In the spirit of “Waiting Room”, my family and I have been in one lately. My mom had a stroke a few weeks ago, followed by several more strokes which left her very disabled. She was hospitalized twice. She yesterday had another massive stroke and is in the hospital again. She is not conscious or expected to survive.
I traveled to see her the last two times she was hospitalized recently. I knew she was at very high risk for more strokes, and I knew the last time I saw her during her second recent hospitalization that it was probably the last time I would see her alive…so I made sure to tell her I loved her and goodbye then.
I feel sad for what she has suffered, that she had become disabled and
intermittently confused related to her stokes. She had also become very depressed as a result of her recent traumas, and I know personally that the emotional struggles are the worst part of any physical illness. But as she is in the last waiting room of her life, I really do not grieve for her, or for myself. I am sure some would see me as callous. But I know when she leaves this world she will finally be at her real home, and will be whole and happy and will have many to greet her. She will never hurt or struggle again. I would rather see her there than enduring months, maybe years, rehabilitating from her stokes in a nursing home, away from the home she loved and the things she loved to do. I will miss her, but only for awhile, it’s a temporary separation.
Being in the cancer community for so long, I have seen very many lose their battles. Many who were young and still raising children, many who had careers they loved and goals they wanted to achieve in the remaining decades they thought they would have. I was recently in contact with a family who lost their 23 year old son to a cancer similar to ours. I’ve communicated with a 19 year old appendix cancer patient. I worked once with a family who had lost two children both in their early twenties to two different types of cancer, brain cancer and lymphoma over just a two year period. A five year old at our church died of brain cancer in spite of overwhelming prayer support.
I had trouble dealing with all of that for a long time, so read many books about heaven and the life after this one. I also worked for a hospice as a volunteer for many month in trying to come to terms with it. I talked to many patients about their feelings about their impending death. Their fears, their hopes, their struggles. Patients who were relieved to finally have someone they could talk to about their impending death.
As a nurse, I’ve held the hands of many who were actively dying as they have passed from this life into the next, some who I think waited for family members to leave as they didn’t want to put their loved ones through the trauma of witnessing their death. I’ve let patients who were barely living know that they had permission to leave, to move on to their next life, to stop suffering and lingering in the dying state…that it was okay, they could go home. I’ve also asked families to give their dying loved ones that permission. I’ve supported families who have chosen withhold food and hydration that would only prolong death and not life in a person who was at the end of their journey. So I am very familiar with end-of-life issues.
Once when I was waiting in the “CT scan waiting room” wondering if I had an impending death sentence, I met a woman, now 70, who in her 20s had a near death experience when she was very ill. She told me in detail about the heaven she went to during that experience. She said when she woke up in a hospital room later, she cried for three days because she so wanted to go back, she preferred the heaven she had experienced to living in this world, even though she was a young mother with small children then. Now at 70 she still longs to go back; she’s been waiting for decades, but decided she must have work to do here, that she has been in this life’s waiting room and not where she feels she really belongs for a reason. She told me not to be nervous, I had nothing to fear even if my CT results were not good.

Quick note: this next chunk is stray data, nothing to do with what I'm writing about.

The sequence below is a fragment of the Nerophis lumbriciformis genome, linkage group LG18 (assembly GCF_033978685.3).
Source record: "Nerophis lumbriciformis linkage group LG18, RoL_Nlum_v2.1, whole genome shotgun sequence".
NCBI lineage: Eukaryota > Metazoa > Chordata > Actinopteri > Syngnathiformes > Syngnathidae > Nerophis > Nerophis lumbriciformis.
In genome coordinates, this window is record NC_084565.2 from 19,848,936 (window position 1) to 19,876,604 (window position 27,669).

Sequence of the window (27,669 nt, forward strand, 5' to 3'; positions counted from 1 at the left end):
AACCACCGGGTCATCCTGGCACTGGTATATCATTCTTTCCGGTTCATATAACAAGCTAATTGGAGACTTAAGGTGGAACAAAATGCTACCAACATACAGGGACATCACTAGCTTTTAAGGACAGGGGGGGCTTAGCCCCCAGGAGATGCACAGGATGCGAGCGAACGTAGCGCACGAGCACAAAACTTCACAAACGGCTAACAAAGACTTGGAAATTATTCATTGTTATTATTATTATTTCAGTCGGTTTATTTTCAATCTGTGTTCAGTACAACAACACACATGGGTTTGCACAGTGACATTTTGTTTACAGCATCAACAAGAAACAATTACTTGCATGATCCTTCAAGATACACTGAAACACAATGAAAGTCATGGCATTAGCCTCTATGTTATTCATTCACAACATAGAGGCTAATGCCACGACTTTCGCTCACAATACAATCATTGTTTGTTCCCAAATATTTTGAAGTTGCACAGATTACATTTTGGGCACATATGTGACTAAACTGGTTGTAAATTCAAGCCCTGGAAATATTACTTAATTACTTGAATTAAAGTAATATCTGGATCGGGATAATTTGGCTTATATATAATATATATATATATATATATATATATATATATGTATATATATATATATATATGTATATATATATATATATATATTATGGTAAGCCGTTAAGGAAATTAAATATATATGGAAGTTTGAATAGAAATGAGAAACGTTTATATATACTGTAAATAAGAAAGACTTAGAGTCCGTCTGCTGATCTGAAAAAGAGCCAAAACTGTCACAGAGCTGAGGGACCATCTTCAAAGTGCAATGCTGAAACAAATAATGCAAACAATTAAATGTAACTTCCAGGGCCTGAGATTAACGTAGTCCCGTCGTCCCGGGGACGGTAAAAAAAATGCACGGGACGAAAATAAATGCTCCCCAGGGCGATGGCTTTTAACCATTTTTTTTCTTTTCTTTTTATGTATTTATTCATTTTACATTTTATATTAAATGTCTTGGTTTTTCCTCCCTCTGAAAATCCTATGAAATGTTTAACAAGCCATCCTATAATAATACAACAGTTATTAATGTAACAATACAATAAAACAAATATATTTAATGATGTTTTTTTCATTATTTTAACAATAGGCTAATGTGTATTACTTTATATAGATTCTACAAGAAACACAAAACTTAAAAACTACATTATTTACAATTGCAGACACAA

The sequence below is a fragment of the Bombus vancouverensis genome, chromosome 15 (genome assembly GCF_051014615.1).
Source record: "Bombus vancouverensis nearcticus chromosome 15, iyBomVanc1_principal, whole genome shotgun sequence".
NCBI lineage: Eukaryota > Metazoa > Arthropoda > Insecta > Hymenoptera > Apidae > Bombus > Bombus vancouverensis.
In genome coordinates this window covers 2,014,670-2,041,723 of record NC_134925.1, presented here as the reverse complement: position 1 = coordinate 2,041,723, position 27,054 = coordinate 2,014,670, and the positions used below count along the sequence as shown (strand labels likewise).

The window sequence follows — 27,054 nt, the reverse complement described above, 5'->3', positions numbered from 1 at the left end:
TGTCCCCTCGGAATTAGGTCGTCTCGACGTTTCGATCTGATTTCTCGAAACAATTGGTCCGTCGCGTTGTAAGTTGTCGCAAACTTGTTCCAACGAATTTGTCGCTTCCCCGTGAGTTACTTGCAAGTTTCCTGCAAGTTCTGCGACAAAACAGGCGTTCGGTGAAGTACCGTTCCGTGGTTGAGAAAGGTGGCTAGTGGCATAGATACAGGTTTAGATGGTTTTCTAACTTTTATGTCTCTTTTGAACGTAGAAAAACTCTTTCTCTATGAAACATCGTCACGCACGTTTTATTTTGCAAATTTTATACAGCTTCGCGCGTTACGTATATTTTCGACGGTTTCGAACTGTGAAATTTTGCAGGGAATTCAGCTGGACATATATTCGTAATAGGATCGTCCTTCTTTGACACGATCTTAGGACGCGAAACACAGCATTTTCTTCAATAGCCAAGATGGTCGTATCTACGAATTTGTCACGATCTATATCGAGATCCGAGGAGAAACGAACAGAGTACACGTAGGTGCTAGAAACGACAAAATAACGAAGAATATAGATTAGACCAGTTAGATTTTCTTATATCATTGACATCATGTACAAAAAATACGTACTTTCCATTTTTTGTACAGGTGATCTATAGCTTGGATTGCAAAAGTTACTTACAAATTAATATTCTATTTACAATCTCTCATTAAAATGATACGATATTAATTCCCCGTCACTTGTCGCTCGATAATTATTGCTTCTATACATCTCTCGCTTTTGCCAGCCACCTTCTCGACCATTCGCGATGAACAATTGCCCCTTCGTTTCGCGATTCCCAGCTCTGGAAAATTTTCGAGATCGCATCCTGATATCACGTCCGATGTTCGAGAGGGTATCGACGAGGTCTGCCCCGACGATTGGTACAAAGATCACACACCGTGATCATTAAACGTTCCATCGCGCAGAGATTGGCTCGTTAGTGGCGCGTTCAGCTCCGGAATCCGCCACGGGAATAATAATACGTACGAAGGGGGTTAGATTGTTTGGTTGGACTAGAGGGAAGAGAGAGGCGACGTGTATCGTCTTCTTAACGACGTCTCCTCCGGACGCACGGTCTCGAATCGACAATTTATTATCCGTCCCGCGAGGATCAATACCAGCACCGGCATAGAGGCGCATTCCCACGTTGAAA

In the end I developed a profound belief in heaven. A surety that life doesn’t end here, that this life is only a short and temporary one in comparison to the eternity we will one day live in. Death isn’t an end, it is a transition. It’s a transition all of us will one day make. I personally, though I believe in heaven and a life after this one, still fear the unknown of that transition. But I now think it will be like many other transitions in my life that I was fearful of that turned out in the end to be enlightening and empowering. Transitions I’m so glad I made.
Interesting thing,the five year old in my church who died of brain cancer….he’d become physically but not mentally disabled. When he was in a wheelchair, he one day told his mom “Look over there, Tyler is back!!”. Tyler was a dog they had put to sleep six months earlier. He then had a very animated conversation with someone no one else could see, and he smiled during that conversation. Shortly after he lost consciousness; he died a few days later. His transition. Many in hospice had similar experiences, many saw people they knew coming to take them home near the end.
For those who are at the crossroad of this transition, I can recommend several of the books I’ve read during my sojourn:
In Light of Eternity, by Randy Alcorn
Crossing the Threshold of Eternity: What the Dying Can Teach the Living, by Robert Wise
Heaven…Your Real Home, by Joanie Erickson Tada (who has been unable to move her arms or legs for four decades after a swimming accident as a teenager)
On Life After Death, by Elizabeth Kubler-Ross (who spent decades working with those who were dying)
Heaven and the Afterlife by James Garlow
The Shack, by William Young
When There is No Miracle, by Robert Wise